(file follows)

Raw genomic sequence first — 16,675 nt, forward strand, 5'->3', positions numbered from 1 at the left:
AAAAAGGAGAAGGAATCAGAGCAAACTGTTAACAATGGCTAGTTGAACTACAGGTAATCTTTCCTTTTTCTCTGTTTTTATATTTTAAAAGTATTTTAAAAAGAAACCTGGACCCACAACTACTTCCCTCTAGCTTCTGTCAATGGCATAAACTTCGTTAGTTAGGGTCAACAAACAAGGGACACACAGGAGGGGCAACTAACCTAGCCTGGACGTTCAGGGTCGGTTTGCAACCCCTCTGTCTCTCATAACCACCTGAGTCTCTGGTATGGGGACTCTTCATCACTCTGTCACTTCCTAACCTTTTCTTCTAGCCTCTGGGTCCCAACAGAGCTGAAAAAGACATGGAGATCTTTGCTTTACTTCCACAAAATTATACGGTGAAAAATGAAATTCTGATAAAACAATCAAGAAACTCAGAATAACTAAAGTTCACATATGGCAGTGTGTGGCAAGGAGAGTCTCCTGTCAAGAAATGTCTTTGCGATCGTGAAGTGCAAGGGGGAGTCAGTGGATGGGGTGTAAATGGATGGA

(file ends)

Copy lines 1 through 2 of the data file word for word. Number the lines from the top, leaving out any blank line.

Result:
Raw genomic sequence first — 16,675 nt, forward strand, 5'->3', positions numbered from 1 at the left:
AAAAAGGAGAAGGAATCAGAGCAAACTGTTAACAATGGCTAGTTGAACTACAGGTAATCTTTCCTTTTTCTCTGTTTTTATATTTTAAAAGTATTTTAAAAAGAAACCTGGACCCACAACTACTTCCCTCTAGCTTCTGTCAATGGCATAAACTTCGTTAGTTAGGGTCAACAAACAAGGGACACACAGGAGGGGCAACTAACCTAGCCTGGACGTTCAGGGTCGGTTTGCAACCCCTCTGTCTCTCATAACCACCTGAGTCTCTGGTATGGGGACTCTTCATCACTCTGTCACTTCCTAACCTTTTCTTCTAGCCTCTGGGTCCCAACAGAGCTGAAAAAGACATGGAGATCTTTGCTTTACTTCCACAAAATTATACGGTGAAAAATGAAATTCTGATAAAACAATCAAGAAACTCAGAATAACTAAAGTTCACATATGGCAGTGTGTGGCAAGGAGAGTCTCCTGTCAAGAAATGTCTTTGCGATCGTGAAGTGCAAGGGGGAGTCAGTGGATGGGGTGTAAATGGATGGA